Religion Unplugged

How Soccer Reveals Different Meanings of “Secular” in France and the US

Senior Fellow, Center for Religious Freedom
Kylian Mbappe celebrates his second goal for France on March 27, 2018. (Wikimedia Commons)
Kylian Mbappe celebrates his second goal for France on March 27, 2018. (Wikimedia Commons)

Because of concerns over preserving the country's cramped view of "secularism," French authorities are denying Muslim soccer players accommodation for their religiously required Ramadan fasting. This reveals very different understandings of what is meant by the term "secular" and thereby the very meaning of the now much-debated "secular state.”

When academics and professionals have used a word, they have usually wanted it to have a meaning that is both precise and accurate so that, instead of frothy wordplay, real discussion and — perhaps more importantly — real argument can take place. But, when words enter the public realm, their meanings become plastic.

Hence, “secular” has now joined “political, “liberal,” “populist,” “fundamentalist” and the ever popular “fascist” as a term of vague praise or blame largely divorced from any substantive content. As Alexis de Tocqueville noted two centuries ago: “An abstract word is like a box with a false bottom; you can put in it what ideas you please and take them out again unobserved.”

“Secular” derives from the Latin saeculum, meaning “of the age,” and arose in medieval Christian discussions to refer to those living in the world rather than in a dedicated holy space. Hence a monk or nun who lived a cloistered life would be said to be “religious,” whereas a parish priest would be “secular.”

I remember years back picking up a Catholic magazine whose cover announced it as a “Special Religious Issue” and wondering why all their issues wouldn’t also be equally "religious." It was, of course, an issue focused specifically on religious orders. One could also ask a priest if he were “religious” and be replied, without irony, “no, I am secular.”

Later, “secular” came to mean the world outside the church itself. This did not mean that that the world was divorced from Christianity but that it was not the church itself. It did not imply that the world, the secular, was estranged from religion, since Christians are called by God to live as Christians precisely in the secular world. In common Protestant usage, they were following a godly secular vocation. In political usage, secular then came to mean something like a nonconfessional state, as distinct from one with a state church or religion, and one in which civil status did not differ depending on religious status.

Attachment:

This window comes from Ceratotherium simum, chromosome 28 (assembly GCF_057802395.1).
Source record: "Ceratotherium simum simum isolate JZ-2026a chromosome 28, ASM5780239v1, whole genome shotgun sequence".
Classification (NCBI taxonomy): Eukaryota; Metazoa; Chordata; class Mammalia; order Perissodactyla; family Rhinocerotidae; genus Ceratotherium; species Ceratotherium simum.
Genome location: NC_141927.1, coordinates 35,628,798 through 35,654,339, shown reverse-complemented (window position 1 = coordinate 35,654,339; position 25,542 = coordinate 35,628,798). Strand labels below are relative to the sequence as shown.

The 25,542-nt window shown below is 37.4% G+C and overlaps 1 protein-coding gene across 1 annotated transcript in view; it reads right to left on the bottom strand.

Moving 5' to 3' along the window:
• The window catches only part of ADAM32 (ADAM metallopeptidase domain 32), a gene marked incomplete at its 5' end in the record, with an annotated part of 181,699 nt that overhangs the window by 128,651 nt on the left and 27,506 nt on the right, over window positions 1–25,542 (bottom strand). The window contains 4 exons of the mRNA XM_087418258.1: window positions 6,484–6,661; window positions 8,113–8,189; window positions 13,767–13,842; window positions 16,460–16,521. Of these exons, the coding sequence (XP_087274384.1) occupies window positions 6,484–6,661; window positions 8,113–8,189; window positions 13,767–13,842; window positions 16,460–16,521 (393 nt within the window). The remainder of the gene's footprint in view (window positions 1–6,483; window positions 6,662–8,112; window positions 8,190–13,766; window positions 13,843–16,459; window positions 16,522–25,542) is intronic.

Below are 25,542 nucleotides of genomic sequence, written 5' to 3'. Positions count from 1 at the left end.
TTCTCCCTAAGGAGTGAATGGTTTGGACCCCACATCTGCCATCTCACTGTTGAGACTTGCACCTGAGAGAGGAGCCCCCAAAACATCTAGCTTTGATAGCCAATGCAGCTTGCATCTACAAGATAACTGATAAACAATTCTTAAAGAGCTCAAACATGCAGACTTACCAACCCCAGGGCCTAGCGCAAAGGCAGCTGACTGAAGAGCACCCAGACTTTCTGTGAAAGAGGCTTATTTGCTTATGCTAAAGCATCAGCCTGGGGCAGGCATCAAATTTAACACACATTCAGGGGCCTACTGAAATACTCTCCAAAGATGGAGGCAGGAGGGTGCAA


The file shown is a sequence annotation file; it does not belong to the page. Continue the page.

Problems have arisen with more recent changes of meaning, originating in the 19th century, whereby “secular” has become used to refer not only to nonconfessional states but to advocate for something much more, for a state emptied of religious influence and, in some cases, for society itself to be emptied of religious influence. Religion was then said to be private — or else should be required to be private. This went far beyond how we might refer to a nongovernmental company, university, school, or charity as private, in the sense that General Motors or Harvard are private, but as something more akin to “personal” or “intimate,” something closed off that does not or should not impinge on public life.

This latter view has been growing in the United States, and more so in Canada and northern Europe. It can be illustrated by recent events in France, which often prides itself on its peculiar laïcité version of secularity.

These issues have come to a head during Ramadan, wherein observant Muslims are required to fast from dawn to dusk, except for drinking water. Many French soccer players are Muslims, and they are some of the best players in the country, including perhaps the greatest — one of the world's best, in Kylian Mbappe.

Ahead of March training camps, France’s soccer federation said that it would not change its meal times and practices to accommodate players who wanted to observe a Ramadan fast. Unlike those of Germany, England and the Netherlands, during evening games, French referees have not allowed Muslim players to end their fast with a quick snack and drink on the sidelines. After a demanding day of fasting, Muslims can't even take a small break to quench their hunger and thirst during a strenuous evening game.

Instead, as Samuel Petrequin notes, “The French soccer federation (FFF) says part of its mission is to defend the country’s strict adherence to secularism in public life.”

Of course, it all depends on what is meant by that weasel word “secularism.”

Despite current fevered assertions about burgeoning “Christian nationalism,” Americans across the political spectrum are still disposed to support what the law calls “reasonable accommodation” — meaning that in public and private, unless there is exceptional hardship, we should make as much room as we can for people to follow their religious precepts, at work and elsewhere. Hence, in line with this, the U.S.-based Major League Soccer introduced drink breaks last year for Muslims and, indeed, anyone else who wanted such a break.

Given these differing meanings, we should not easily equate a secular state with a religiously free state. Secularism can be its own repressive ideology, becoming if not an ideological then at least a functional atheism in political life. North Korea and China are both highly secular and highly repressive of religion — and pretty much everything else in human life.

We would better use “secular” to mean a political order in which there is no religious discrimination in political and social status, while at the same time seek to accommodate our society's diverse religious beliefs and practices both in public and private.

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